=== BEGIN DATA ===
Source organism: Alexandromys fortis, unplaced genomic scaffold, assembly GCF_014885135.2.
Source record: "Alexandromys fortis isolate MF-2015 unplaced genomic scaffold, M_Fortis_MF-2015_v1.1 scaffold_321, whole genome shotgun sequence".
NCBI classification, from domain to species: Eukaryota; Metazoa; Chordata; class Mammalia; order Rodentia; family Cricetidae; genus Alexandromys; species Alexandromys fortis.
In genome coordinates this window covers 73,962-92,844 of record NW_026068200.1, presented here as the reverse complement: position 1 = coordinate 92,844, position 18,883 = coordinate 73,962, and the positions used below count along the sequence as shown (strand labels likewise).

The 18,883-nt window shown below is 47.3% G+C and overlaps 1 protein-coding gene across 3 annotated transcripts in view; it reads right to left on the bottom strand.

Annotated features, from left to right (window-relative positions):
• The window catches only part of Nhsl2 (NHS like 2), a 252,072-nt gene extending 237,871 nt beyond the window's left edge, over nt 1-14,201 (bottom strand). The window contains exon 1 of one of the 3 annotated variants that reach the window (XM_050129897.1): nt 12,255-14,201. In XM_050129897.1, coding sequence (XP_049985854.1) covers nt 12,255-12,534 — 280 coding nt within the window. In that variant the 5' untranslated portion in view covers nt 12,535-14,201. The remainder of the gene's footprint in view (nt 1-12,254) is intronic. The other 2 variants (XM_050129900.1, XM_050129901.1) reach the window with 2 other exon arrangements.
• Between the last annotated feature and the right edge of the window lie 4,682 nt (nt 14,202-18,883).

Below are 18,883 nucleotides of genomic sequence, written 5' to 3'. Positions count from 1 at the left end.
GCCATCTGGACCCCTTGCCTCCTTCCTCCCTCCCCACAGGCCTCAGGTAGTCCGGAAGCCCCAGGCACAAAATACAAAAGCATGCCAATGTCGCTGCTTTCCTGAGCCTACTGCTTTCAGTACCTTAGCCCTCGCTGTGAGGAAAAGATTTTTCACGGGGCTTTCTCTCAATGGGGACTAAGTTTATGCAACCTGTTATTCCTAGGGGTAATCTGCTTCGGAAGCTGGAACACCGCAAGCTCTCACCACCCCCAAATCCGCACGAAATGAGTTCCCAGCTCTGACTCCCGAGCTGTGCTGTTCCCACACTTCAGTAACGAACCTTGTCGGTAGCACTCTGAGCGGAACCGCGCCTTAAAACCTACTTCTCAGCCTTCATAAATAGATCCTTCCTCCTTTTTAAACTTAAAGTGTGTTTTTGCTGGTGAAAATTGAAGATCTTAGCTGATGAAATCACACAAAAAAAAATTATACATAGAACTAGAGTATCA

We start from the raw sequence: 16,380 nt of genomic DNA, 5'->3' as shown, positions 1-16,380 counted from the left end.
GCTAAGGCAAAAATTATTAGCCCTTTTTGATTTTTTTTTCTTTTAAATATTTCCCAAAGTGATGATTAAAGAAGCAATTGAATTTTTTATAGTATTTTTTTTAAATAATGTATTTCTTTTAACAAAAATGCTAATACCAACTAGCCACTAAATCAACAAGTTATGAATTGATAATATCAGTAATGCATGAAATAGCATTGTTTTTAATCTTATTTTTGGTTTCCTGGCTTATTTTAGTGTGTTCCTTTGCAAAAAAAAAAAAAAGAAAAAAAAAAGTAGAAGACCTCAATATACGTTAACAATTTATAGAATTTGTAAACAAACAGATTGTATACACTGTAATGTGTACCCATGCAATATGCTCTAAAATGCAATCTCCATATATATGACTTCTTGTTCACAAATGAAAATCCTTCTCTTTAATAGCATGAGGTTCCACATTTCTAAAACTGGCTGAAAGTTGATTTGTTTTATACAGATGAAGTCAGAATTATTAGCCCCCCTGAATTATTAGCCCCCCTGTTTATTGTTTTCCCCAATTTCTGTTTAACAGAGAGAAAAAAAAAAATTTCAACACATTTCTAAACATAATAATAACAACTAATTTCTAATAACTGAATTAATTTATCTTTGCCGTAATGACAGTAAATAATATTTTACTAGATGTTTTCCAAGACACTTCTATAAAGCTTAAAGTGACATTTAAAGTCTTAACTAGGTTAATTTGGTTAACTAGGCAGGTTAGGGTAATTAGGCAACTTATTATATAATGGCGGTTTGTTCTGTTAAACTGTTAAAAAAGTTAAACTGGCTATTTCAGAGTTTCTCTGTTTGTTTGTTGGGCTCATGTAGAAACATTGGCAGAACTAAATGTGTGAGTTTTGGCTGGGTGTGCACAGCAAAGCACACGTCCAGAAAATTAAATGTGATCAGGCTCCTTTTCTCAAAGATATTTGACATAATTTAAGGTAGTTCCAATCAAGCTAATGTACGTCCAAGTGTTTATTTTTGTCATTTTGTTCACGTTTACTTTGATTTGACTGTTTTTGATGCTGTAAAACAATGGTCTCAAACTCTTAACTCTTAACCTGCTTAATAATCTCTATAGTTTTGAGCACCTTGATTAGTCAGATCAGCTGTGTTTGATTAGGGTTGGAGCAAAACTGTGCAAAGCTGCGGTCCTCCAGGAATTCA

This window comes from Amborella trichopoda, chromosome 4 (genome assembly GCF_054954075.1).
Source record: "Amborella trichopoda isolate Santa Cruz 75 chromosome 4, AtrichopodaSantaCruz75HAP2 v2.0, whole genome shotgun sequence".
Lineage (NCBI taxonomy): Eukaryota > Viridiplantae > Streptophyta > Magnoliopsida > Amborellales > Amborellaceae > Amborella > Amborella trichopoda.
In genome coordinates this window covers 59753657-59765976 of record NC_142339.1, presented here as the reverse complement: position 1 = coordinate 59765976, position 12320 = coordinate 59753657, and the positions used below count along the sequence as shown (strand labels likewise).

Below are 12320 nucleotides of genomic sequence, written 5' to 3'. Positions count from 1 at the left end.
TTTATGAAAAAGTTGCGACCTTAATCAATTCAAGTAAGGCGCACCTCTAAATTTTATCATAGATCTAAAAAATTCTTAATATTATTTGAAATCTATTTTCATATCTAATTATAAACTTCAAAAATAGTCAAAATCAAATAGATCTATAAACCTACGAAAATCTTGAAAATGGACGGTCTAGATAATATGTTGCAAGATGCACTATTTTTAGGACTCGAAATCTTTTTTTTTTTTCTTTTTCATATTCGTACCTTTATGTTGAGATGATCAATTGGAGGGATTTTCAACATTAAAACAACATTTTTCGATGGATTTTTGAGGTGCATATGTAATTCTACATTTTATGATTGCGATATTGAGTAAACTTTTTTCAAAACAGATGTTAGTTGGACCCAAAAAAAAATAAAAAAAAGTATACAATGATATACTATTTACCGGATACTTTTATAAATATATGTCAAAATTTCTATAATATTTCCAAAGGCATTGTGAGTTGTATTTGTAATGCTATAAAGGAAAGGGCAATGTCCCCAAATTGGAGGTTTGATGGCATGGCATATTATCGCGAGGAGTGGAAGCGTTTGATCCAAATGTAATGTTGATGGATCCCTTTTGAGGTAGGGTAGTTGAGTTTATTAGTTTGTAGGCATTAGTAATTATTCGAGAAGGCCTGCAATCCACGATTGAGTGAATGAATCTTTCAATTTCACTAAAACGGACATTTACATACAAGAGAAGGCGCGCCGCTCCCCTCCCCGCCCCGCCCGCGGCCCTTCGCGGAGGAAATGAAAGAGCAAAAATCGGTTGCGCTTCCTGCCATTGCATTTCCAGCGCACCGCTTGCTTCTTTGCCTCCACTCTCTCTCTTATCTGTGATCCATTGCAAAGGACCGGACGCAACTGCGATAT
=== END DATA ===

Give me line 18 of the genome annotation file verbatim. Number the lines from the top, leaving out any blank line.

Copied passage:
TTTATGAAAAAGTTGCGACCTTAATCAATTCAAGTAAGGCGCACCTCTAAATTTTATCATAGATCTAAAAAATTCTTAATATTATTTGAAATCTATTTTCATATCTAATTATAAACTTCAAAAATAGTCAAAATCAAATAGATCTATAAACCTACGAAAATCTTGAAAATGGACGGTCTAGATAATATGTTGCAAGATGCACTATTTTTAGGACTCGAAATCTTTTTTTTTTTTCTTTTTCATATTCGTACCTTTATGTTGAGATGATCAATTGGAGGGATTTTCAACATTAAAACAACATTTTTCGATGGATTTTTGAGGTGCATATGTAATTCTACATTTTATGATTGCGATATTGAGTAAACTTTTTTCAAAACAGATGTTAGTTGGACCCAAAAAAAAATAAAAAAAAGTATACAATGATATACTATTTACCGGATACTTTTATAAATATATGTCAAAATTTCTATAATATTTCCAAAGGCATTGTGAGTTGTATTTGTAATGCTATAAAGGAAAGGGCAATGTCCCCAAATTGGAGGTTTGATGGCATGGCATATTATCGCGAGGAGTGGAAGCGTTTGATCCAAATGTAATGTTGATGGATCCCTTTTGAGGTAGGGTAGTTGAGTTTATTAGTTTGTAGGCATTAGTAATTATTCGAGAAGGCCTGCAATCCACGATTGAGTGAATGAATCTTTCAATTTCACTAAAACGGACATTTACATACAAGAGAAGGCGCGCCGCTCCCCTCCCCGCCCCGCCCGCGGCCCTTCGCGGAGGAAATGAAAGAGCAAAAATCGGTTGCGCTTCCTGCCATTGCATTTCCAGCGCACCGCTTGCTTCTTTGCCTCCACTCTCTCTCTTATCTGTGATCCATTGCAAAGGACCGGACGCAACTGCGATAT